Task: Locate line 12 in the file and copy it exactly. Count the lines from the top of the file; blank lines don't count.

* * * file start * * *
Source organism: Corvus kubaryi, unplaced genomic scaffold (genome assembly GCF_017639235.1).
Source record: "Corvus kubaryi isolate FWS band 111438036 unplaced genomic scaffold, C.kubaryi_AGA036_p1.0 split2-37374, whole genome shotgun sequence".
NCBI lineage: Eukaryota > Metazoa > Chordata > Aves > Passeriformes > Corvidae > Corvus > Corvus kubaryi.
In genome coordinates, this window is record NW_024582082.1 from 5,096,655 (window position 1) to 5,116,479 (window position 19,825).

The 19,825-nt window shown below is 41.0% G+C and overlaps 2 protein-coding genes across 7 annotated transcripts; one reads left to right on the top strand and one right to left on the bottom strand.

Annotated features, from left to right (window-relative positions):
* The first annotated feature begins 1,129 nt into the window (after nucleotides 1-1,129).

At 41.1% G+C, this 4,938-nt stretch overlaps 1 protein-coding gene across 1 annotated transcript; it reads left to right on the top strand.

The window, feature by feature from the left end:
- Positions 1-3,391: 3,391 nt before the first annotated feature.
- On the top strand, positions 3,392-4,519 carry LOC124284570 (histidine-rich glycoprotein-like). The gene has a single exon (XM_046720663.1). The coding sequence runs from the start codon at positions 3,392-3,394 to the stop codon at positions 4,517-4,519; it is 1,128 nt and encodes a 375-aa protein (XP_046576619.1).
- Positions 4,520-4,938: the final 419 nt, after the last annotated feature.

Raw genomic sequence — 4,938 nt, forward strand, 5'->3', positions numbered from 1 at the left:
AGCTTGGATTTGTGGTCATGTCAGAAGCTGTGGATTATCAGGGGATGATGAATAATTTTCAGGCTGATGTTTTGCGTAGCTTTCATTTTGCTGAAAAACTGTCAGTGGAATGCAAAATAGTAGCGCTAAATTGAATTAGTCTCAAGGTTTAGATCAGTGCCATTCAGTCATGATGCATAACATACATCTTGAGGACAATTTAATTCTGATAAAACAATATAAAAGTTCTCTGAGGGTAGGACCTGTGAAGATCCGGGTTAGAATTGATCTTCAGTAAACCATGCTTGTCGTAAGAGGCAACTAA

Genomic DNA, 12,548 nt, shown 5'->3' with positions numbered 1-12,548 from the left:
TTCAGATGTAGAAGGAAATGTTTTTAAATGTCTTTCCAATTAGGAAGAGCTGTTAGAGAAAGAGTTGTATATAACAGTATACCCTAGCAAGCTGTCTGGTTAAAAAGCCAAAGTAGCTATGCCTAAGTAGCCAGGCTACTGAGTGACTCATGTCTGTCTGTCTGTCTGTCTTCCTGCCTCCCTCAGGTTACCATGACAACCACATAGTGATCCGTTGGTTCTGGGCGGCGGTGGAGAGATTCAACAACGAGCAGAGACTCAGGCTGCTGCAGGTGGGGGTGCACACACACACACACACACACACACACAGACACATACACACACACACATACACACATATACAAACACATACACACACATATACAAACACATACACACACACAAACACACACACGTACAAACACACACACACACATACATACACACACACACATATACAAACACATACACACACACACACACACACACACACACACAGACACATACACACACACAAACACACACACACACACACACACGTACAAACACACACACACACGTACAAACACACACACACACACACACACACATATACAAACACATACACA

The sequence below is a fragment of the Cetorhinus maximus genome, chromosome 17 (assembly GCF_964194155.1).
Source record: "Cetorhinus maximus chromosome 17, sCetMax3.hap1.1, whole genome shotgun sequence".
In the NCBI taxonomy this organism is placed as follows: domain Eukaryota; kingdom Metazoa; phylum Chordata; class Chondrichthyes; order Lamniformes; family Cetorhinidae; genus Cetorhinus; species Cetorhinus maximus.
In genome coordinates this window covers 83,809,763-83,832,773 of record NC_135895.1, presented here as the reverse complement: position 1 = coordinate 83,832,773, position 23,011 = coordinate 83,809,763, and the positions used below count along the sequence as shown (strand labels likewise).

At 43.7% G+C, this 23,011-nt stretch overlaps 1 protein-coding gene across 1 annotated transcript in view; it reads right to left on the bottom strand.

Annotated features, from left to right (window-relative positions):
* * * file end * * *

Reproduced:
- Positions 4,520-4,938: the final 419 nt, after the last annotated feature.